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What to do if siblings have deed in both names and the residing sibling refuses access to the other to obtain estate assets?

Bayshore, NY |

Home was inheritance..deed now in both siblings names...residing sibling still insists the other sibling co-owner & executor of estate cannot access home to secure assets. Residing sibling left keys & note with estate attorney saying she can come but then backs out saying no...because i now have a petition w court enforcing sale of home. I am afraid when we appear in court pro se for the oral argument the judge requested..the judge will say I defaulted by not going to get assets. Will a text message saying no one comes here to take anything..cover me?

Attorney Answers 3

Posted

Dear Bayshore Home Owner:

You have now asked this question three times. The answers will not change. You are experiencing this strange court experience because you have not engaged an attorney to plead your claim for access to the house. The house is in the exclusive possession of your sibling, who resides in the house. Even though you are a co-owner, he has not allowed you to enter the house. You describe his potential for violent behavior in a comment you placed to my answer three days ago.

You cannot substitute Internet answers for having your own attorney. You have lost three possible sales where a broker found a purchaser because your brother backed out of each contract, you may owe these brokers, because each did the job of finding a purchaser. You dropped your selling price each time.

Please. Hire an attorney.

Good luck.

The answer provided to you is in the nature of general information. The general proposition being that you should try to avoid a bad outcome if you can.

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5 comments

Jack Richard Lebowitz

Jack Richard Lebowitz

Posted

I agree with Mr. Smollens that if you have asked this question several times, you need not to appear pro se, but to hire an attorney....if you want to end up with more than heartburn.

Asker

Posted

Mr. Smollen..no disrespect to you..I did explain that he took exclusive use ..but he did not earn it..as I pay the taxes as he refuses. Yes, you are right, he has explosvie violent behaviors, but he left the key with my estate attorney then told the attorney I am not to touch anything of his or break anything...he will hold me responsible. He told that attorney he is not denying me access as he brought the keys..but he texts me not to go there..and not to contact him. Correction, he back out of contract to buy me out..but he has refused all offers from potential buyers from broker, that was what i stated previously...sorry if you misunderstood. Thanks again...i am financially strapped, out on disability due to car accident..brother knows this...that is why i did the petition pro se..and will appear pro se for oral argument. If an attorney was willing to take this case on and wait till house is sold for me to pay for his services..i do that in a heartbeart..but no they all want big money retainer fees.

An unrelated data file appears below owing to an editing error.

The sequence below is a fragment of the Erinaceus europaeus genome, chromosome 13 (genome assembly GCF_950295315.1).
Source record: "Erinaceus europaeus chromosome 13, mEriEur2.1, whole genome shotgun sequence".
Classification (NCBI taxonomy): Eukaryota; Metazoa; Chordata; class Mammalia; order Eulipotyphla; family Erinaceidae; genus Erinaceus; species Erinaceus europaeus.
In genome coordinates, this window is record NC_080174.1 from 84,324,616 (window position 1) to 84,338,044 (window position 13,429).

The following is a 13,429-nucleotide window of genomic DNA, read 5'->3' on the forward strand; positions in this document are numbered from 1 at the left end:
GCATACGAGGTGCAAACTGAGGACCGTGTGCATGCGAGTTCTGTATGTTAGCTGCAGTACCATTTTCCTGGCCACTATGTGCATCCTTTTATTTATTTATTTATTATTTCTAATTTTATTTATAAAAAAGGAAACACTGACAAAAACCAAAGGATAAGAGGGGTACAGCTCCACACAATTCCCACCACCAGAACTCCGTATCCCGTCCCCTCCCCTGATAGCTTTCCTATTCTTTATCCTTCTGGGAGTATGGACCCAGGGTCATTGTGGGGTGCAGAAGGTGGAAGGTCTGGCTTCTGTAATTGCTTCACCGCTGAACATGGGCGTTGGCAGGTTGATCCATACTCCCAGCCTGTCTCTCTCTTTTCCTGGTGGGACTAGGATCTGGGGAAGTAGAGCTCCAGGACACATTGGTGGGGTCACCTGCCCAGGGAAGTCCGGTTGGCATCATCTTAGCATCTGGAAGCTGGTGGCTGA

Steven Warren Smollens

Steven Warren Smollens

Posted

OK. The "estate attorney" knows you and knows the issues. Request a referral. He could vouch for funds to pay for professional services if you sell the house. The broker likewise may know an attorney. You may pull this off pro se, but would you know how to enforce an order from the court? You are in real need and if you talk to real attorney, you may find a local lawyer ready and willing to take you as a client and defer compensation. Good luck.

Asker

Posted

Thanks so much !!!

Steven Warren Smollens

Steven Warren Smollens

Posted

OK. Best of luck.

Posted

Your question's a bit confusing. In part of the question you imply the home was the only thing left in a parent's estate left to the two children equally, and then you talk about "assets". Are the "assets" personal property left in the home like furniture, jewelry, fixtures, mementos, etc.?

You're on the right track seeking a partition action to sell the home and dispossess the sibling in possession and divide the proceeds. If the "assets" are also at issue, they have to be divided equally (roughly) and or sold and the proceeds divided equally. Your rights won't be waived by not going over and violently demanding your share; the law prefers a peaceful solution.

I'd write a letter to the sibling in possession (or have the lawyer write it) demanding that no personal property be removed or sold and any property that has been needs to be accounted for. There may also be, depending on the size of the estate, whether there was a will, and the manner in which the estate went through probate or administration, some accounting for these "assets" that has to be done in Surrogates Court to do a final accounting and close the estate.